Friday, April 27, 2012

Working With The Student Teachers

It was early in our school year, probably the first day, and one of our very young 3-year-olds shouted out an answer at circle time, oblivious to the fact that many of his classmates were raising their hands. Willie, a 4-year-old who was beginning his second year in our 3-5’s class, a veteran of how things work at Woodland Park, leaned into his new friend and in a very clear stage whisper explained, “If you sit quietly on your bottom and raise your hand, Teacher Tom will call on you.”

This is how our classroom’s communal memory is passed on from year-to-year, be it raising hands, making rules, giving compliments, dealing with someone who is hurting or scaring you, or understanding our daily routines. The older children pass their knowledge on to their younger classmates who in turn do the same the following year.

When I plan our weeks, it starts with our Tuesday afternoon Pre-K class, which is a 2½ hour session each week set aside specifically for the children preparing for kindergarten. I sometimes think of this as a kind of staff meeting where I am training my student teachers for the week ahead.

I often “preview” more challenging projects in the Pre-K class, giving the older kids a chance to master skills or acquire knowledge which they can pass on to their younger friends. I typically don’t make this expectation explicit – it just happens.

The classic example of this is cutting paper “snowflakes.” We pre-fold dozens of pieces of square origami paper (we like a rainbow of snowflakes at Woodland Park) into shapes conducive to producing an approximation of a “snowflake” if cut just so with scissors. I demonstrate the “magic trick” of making a few simple cuts then unfolding the paper to reveal the lacy, symmetrical result. We then turn the kids loose with the scissors, allowing them to experiment, including discovering what happens when they fold their own paper. There are always 3-4 kids who can’t get enough of this, which is perfect given that they will have plenty of opportunities to extend their exploration during the rest of the week.

The following day, the younger children arrive to find the art table set up with the strangely folded origami paper, scissors, and no other indication of what’s going on. If the Pre-K kids don’t descend upon the table right away, all it usually takes is for me to say something like, “Ariya needs someone to show him what we’re doing at the art table,” and he will be instantly joined by his older classmates, eager to show off what they know. After a day as an “official” art project, the scissors and origami paper – some pre-folded, some not – will appear on our do-it-yourself table where it’s not unusual for an older child or two to set up shop for the morning, assisting any and all in their efforts. The paper and scissors continue to make their appearance until the fad burns itself out.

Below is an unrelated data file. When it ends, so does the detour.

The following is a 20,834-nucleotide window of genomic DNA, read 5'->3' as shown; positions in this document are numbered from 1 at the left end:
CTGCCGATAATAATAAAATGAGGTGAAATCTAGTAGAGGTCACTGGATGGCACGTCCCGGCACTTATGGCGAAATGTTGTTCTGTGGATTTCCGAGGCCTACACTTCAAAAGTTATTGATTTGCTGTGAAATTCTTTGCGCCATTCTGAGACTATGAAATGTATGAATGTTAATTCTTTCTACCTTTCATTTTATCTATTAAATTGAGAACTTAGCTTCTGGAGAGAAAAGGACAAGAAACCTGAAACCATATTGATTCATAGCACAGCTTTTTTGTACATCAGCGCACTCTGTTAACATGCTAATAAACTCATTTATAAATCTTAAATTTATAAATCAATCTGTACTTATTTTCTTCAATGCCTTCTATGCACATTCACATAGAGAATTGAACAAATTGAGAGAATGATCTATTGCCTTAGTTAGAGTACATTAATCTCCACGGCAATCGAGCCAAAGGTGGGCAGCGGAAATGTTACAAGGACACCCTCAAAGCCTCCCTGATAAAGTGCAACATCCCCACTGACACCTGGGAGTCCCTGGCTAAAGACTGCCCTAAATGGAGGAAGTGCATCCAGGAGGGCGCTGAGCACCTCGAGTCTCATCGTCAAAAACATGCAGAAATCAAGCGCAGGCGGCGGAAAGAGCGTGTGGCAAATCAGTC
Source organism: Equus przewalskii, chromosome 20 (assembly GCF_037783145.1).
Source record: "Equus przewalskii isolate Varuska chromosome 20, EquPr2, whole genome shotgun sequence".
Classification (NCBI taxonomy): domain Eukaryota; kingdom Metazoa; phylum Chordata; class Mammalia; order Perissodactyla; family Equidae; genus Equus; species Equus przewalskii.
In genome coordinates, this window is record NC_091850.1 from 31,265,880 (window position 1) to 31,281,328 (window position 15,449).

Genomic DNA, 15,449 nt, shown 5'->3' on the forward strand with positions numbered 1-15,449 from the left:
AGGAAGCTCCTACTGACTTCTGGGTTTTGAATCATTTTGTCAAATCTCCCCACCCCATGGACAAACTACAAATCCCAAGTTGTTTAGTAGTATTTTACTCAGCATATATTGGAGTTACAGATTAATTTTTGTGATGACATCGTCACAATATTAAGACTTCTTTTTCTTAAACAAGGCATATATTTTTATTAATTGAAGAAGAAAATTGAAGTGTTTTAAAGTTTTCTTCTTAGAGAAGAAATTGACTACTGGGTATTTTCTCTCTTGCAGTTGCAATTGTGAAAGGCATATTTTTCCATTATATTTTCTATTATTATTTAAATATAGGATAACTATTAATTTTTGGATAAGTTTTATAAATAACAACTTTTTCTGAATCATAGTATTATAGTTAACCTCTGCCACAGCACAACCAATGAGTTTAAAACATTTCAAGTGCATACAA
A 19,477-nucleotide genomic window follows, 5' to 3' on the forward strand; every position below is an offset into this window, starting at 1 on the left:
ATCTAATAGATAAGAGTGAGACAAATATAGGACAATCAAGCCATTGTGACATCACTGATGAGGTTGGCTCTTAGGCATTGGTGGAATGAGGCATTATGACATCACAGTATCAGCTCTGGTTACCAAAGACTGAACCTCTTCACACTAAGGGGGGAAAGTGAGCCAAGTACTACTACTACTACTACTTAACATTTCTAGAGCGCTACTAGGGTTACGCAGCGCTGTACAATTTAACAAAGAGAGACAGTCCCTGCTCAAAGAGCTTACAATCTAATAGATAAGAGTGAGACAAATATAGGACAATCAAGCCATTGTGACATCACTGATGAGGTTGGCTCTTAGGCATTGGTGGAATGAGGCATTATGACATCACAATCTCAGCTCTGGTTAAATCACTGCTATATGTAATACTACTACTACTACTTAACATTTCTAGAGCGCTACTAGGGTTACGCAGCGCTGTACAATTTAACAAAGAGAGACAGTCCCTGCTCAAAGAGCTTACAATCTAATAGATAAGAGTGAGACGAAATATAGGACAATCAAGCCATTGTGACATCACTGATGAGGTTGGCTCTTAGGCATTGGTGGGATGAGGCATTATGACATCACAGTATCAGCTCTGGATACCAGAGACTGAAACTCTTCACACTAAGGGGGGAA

This dynamic isn’t limited to art projects. Our Pre-K science activities often wind up in the sensory table or garden. Certain mathematical concepts we learn in Pre-K are conveyed to our younger classmates, child-to-child, via puzzles or other manipulatives. New toys and games usually make their debut with the older kids, allowing them the opportunity to gain expertise that they can pass on to their friends.

When we are confronting community-wide problems or challenges, such as the rat that appeared in our garden, these veteran students are often consulted. And while we can’t always act upon their ideas (e.g., converting the rat into a classroom pet) we often can, such as the time we used tape, glue and splints to repair our broken play dough cutter.

For their part, the 3-year-olds are blissfully unaware of this dynamic, knowing only that they are going to school with these sophisticated, glamorous friends who demonstrate the upper reaches of what a mere kid can do. Anyone with older children can attest to the fact that the second child’s learning is often accelerated in her effort to “keep up” with big brother, and in many ways, it’s this phenomenon that drives our curriculum. It’s not uncommon for younger children to develop “crushes” on certain of the Pre-K kids, tailing them around the room, imitating them, bringing them pictures from home.

Even more common is the “adoption” of a younger buddy by an older child, especially in the spring as the younger child is preparing to step up, while the older is ready to move on. For a couple months, they almost operate like developmental equals, which tells me that the Pre-K kids have pretty much wrung everything they can out of our little rag of a preschool. After 3 years with the same teacher, the same facility, and the same basic routines, they know everything there is to know. It’s not uncommon for these kids to start pushing at the boundaries, breaking rules, testing the limits. This is as it should be.

And at the same time it’s also not uncommon for their younger classmates, next year’s Pre-K kids, to remind their older friends to raise their hands, remember the rules, and stick to the routines. The student has become the master.

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Anonymous said...

We need more advocates for mixing age groups for the reasons Teacher Tom raised above. THANKS Teacher Tom!

Faigie said...

I think its a wonderful to have kids of different ages together, the older kids learn more patience and like you said the younger ones have who to learn from. I had heard that the Montessori schools advocate this type of mixing of ages. I wonder how that would work in the older grades. Lots more work for the teacher I'll bet